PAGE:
Founded in 2016 in Vancouver, ChopValue began as a sustainable design and furniture business. It focused on harvesting wooden chopsticks from local restaurants to create beautiful, functional home and office products including charcuterie boards, shelving units and desks. Engineer Böck quickly realised that ChopValue’s local concept could have massive global impact and immediately sought to make it franchisable. ‘Maybe within the first week after launching our first product line,’ says Böck, ‘I felt the responsibility that if viable, we have no option but to scale to accelerate our impact.’

ChopValue now has 11 microfactories in six countries, including Singapore, Bali and the US. To close the loop on harvesting utensils the company has signed up hundreds of restaurants worldwide to its recycling programme and its chopstick subscription service.

Böck hopes ChopValue’s socially responsible circular economy success will challenge other industries to find new ways to redefine waste as a resource.


Food & Drink: Grant Lang

Coffee for the common good

Southampton-based Mozzo Coffee’s first outlet was an Indian tuk tuk, which founder Grant Lang bought with his student loan in 2005, and for years Lang travelled to events across the south of England in the tuk tuk establishing Mozzo as a community-focused coffee brand.

Mozzo aims to bring people together through coffee and empower them with its profits. In 2015 it set up its Community2Community Fund to make sure every purchase of its products delivered a positive impact to its coffeegrowing communities. The fund has so far helped build a maternity clinic in the Democratic Republic of the Congo and is currently working on investment projects with coffee growers in Nicaragua.

Mozzo recently rebranded its packaging with a new tagline emphasising its core values: ‘Coffee. Community. Connection.’ Lang hopes Mozzo can be an example to businesses everywhere, proving that it is possible to succeed commercially while also delivering social good.

Gaurang Jhunjhnuw ala, CEO of New Zealand and Australia Naumi Hotels, Singapore


Travel & Hospitality: Gaurang Jhunjhnuwala

Global hotels harnessing local pride

Gaurang Jhunjhnuwala has been at the helm of Singapore-based Naumi Hotels for over a decade. The Asia-Pacific region hospitality brand aims to make modern luxury more purposeful.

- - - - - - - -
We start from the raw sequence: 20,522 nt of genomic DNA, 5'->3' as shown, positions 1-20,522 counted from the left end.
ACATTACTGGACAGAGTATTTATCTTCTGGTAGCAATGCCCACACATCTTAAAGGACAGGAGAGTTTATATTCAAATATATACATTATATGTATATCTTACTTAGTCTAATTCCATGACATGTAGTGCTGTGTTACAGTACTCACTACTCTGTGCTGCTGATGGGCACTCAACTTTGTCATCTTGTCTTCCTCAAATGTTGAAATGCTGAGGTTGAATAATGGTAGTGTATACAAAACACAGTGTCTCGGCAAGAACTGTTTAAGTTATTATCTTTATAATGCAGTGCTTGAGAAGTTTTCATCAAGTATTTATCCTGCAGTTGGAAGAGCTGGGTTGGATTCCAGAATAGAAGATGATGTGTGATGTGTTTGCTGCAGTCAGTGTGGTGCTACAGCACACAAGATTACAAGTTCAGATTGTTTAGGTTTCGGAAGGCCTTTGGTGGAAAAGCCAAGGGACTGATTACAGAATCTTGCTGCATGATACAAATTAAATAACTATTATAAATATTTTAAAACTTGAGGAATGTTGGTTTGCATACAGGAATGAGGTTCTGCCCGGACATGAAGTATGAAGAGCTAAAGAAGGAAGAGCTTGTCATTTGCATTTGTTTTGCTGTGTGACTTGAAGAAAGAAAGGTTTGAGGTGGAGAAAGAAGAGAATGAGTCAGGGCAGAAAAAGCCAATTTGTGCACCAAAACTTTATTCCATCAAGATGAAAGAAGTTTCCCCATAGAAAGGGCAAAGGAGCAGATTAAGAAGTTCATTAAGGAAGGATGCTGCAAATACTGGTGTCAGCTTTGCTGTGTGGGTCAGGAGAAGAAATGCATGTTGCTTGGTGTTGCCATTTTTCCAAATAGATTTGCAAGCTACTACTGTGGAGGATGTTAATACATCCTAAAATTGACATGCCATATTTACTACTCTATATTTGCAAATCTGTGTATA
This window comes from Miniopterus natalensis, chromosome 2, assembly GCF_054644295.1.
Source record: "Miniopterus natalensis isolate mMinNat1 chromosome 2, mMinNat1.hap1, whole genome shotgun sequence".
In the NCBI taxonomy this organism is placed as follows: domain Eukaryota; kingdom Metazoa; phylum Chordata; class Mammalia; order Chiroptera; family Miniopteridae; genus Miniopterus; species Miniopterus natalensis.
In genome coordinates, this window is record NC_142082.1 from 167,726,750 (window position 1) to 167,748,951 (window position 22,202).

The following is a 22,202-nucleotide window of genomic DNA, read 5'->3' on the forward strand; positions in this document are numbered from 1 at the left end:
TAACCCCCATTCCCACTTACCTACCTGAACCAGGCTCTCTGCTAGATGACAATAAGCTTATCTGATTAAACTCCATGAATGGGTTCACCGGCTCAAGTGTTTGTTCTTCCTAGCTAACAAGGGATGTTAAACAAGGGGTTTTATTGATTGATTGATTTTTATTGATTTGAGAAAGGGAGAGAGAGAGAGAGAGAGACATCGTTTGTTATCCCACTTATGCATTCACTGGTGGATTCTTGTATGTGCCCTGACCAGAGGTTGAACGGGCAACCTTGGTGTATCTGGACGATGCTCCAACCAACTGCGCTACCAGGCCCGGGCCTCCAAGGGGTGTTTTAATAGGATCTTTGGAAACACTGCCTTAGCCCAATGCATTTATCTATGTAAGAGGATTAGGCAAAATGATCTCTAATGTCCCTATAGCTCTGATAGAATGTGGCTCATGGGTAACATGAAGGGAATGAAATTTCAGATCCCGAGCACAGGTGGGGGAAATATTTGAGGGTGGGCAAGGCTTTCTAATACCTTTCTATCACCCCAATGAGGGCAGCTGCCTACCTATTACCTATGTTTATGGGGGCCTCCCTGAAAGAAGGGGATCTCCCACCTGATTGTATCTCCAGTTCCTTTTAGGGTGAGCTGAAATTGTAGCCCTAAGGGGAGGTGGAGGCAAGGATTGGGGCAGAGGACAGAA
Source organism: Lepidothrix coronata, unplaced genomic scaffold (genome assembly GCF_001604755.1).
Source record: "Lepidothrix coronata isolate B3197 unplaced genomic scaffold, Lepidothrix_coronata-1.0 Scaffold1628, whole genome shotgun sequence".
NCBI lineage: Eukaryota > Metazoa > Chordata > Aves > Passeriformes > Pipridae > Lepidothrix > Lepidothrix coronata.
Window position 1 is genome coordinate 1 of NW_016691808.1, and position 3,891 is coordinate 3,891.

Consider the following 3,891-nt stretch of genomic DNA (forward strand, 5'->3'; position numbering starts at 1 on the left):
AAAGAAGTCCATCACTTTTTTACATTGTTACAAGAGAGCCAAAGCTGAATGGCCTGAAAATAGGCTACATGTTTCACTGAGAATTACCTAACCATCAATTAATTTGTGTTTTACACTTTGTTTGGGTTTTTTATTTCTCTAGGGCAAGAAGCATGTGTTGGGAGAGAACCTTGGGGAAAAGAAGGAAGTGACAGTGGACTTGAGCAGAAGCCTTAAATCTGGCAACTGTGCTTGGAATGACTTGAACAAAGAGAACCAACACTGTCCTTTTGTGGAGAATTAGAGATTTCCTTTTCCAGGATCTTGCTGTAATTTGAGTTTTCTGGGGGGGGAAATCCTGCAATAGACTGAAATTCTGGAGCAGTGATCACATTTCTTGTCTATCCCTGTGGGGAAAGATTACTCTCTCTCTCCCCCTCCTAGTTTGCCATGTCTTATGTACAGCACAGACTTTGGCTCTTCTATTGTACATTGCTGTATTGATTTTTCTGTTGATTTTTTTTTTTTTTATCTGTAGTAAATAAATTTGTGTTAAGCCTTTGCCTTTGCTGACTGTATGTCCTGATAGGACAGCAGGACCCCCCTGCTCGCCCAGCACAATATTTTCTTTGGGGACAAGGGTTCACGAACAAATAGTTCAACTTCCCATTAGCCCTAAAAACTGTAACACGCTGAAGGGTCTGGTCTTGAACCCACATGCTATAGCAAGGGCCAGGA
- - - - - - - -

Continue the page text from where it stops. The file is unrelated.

It doesn’t build new but looks for unused buildings with rich histories and revitalises them. Tastemaker Jhunjhnuwala collaborates with local designers and suppliers to ensure these new hospitality spaces celebrate the local community.

Naumi’s newest hotel in Wellington, New Zealand, is the brand’s seventh property and is a refashioned People’s Palace hotel built by the Salvation Army in the late 19th century, packed with art and furniture pieces made by New Zealand creatives.

The future for Jhunjhnuwala and Naumi Hotels includes continuing to commit to sustainability and social impact. Its hotels all have wooden key cards and have eliminated all single-use plastics. Its ESG arm, Naumi Humanity, reaches out to local marginalised communities with employment initiatives and grants for further education.

Naumi Hotels has ambitions to expand beyond the APAC region and wherever the brand goes it wants to be known for making hospitality ‘holistically hospitable’.


Farah Marafie, creative director of AOI, UK

Luxury: Farah Marafie

Slow fashion collectibles

‘Clogs,’ says Kuwaiti-Lebanese designer Farah Marafie when asked what’s next for her luxury fashion label, AOI.

The Paris-based label is disrupting fashion’s addiction to speed by eschewing collections and producing what it calls ‘collectibles’. AOI releases duos of products twice a year, in unexpected pairs. The first drop featured silk suits and rings, the second eyewear and coats.

No matter how popular, once sold out, AOI’s wearable works of art are gone; nothing is reproduced, restocked or re-released. The label’s focus is on quality materials, craftsmanship and creating at a considerate pace.

‘I like sharing with my collectors how long each collectible took to make: where it was made, how many hands made it,’ says Marafie. She sees AOI as part of a slow but steadily shifting movement in luxury, helping consumers become more cognisant of their consumption.